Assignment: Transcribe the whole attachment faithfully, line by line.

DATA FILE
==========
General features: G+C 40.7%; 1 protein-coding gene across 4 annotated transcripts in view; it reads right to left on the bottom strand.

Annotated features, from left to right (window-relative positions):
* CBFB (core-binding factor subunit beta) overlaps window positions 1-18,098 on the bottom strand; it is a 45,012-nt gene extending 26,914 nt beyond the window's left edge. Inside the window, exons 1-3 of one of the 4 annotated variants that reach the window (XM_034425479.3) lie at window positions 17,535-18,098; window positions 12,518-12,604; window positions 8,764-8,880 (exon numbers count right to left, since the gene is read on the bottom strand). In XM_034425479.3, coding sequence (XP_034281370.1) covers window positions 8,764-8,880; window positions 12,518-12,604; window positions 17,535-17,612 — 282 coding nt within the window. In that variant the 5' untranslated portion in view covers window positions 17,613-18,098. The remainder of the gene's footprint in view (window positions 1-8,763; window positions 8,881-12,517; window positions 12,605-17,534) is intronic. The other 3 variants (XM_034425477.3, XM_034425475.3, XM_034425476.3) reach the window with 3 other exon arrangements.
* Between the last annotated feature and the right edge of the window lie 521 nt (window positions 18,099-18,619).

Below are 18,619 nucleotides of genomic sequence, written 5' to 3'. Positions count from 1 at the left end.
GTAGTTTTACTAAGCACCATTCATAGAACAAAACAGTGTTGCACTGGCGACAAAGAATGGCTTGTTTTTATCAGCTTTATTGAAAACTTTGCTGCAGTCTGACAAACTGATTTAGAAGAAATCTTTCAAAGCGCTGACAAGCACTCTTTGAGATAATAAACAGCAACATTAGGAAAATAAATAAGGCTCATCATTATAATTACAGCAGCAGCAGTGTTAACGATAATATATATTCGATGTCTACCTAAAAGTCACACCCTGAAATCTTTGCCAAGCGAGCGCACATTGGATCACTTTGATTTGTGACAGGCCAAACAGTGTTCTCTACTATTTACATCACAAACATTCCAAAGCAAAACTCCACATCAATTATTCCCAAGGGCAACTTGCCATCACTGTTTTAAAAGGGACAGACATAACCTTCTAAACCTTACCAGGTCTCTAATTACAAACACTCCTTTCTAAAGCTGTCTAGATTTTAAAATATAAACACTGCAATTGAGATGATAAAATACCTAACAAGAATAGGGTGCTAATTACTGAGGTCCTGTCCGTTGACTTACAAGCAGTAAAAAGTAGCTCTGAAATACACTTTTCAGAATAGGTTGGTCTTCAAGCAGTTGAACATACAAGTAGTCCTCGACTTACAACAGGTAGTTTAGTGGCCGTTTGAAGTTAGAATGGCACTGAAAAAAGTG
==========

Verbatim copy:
General features: G+C 40.7%; 1 protein-coding gene across 4 annotated transcripts in view; it reads right to left on the bottom strand.

Annotated features, from left to right (window-relative positions):
* CBFB (core-binding factor subunit beta) overlaps window positions 1-18,098 on the bottom strand; it is a 45,012-nt gene extending 26,914 nt beyond the window's left edge. Inside the window, exons 1-3 of one of the 4 annotated variants that reach the window (XM_034425479.3) lie at window positions 17,535-18,098; window positions 12,518-12,604; window positions 8,764-8,880 (exon numbers count right to left, since the gene is read on the bottom strand). In XM_034425479.3, coding sequence (XP_034281370.1) covers window positions 8,764-8,880; window positions 12,518-12,604; window positions 17,535-17,612 — 282 coding nt within the window. In that variant the 5' untranslated portion in view covers window positions 17,613-18,098. The remainder of the gene's footprint in view (window positions 1-8,763; window positions 8,881-12,517; window positions 12,605-17,534) is intronic. The other 3 variants (XM_034425477.3, XM_034425475.3, XM_034425476.3) reach the window with 3 other exon arrangements.
* Between the last annotated feature and the right edge of the window lie 521 nt (window positions 18,099-18,619).

Below are 18,619 nucleotides of genomic sequence, written 5' to 3'. Positions count from 1 at the left end.
GTAGTTTTACTAAGCACCATTCATAGAACAAAACAGTGTTGCACTGGCGACAAAGAATGGCTTGTTTTTATCAGCTTTATTGAAAACTTTGCTGCAGTCTGACAAACTGATTTAGAAGAAATCTTTCAAAGCGCTGACAAGCACTCTTTGAGATAATAAACAGCAACATTAGGAAAATAAATAAGGCTCATCATTATAATTACAGCAGCAGCAGTGTTAACGATAATATATATTCGATGTCTACCTAAAAGTCACACCCTGAAATCTTTGCCAAGCGAGCGCACATTGGATCACTTTGATTTGTGACAGGCCAAACAGTGTTCTCTACTATTTACATCACAAACATTCCAAAGCAAAACTCCACATCAATTATTCCCAAGGGCAACTTGCCATCACTGTTTTAAAAGGGACAGACATAACCTTCTAAACCTTACCAGGTCTCTAATTACAAACACTCCTTTCTAAAGCTGTCTAGATTTTAAAATATAAACACTGCAATTGAGATGATAAAATACCTAACAAGAATAGGGTGCTAATTACTGAGGTCCTGTCCGTTGACTTACAAGCAGTAAAAAGTAGCTCTGAAATACACTTTTCAGAATAGGTTGGTCTTCAAGCAGTTGAACATACAAGTAGTCCTCGACTTACAACAGGTAGTTTAGTGGCCGTTTGAAGTTAGAATGGCACTGAAAAAAGTG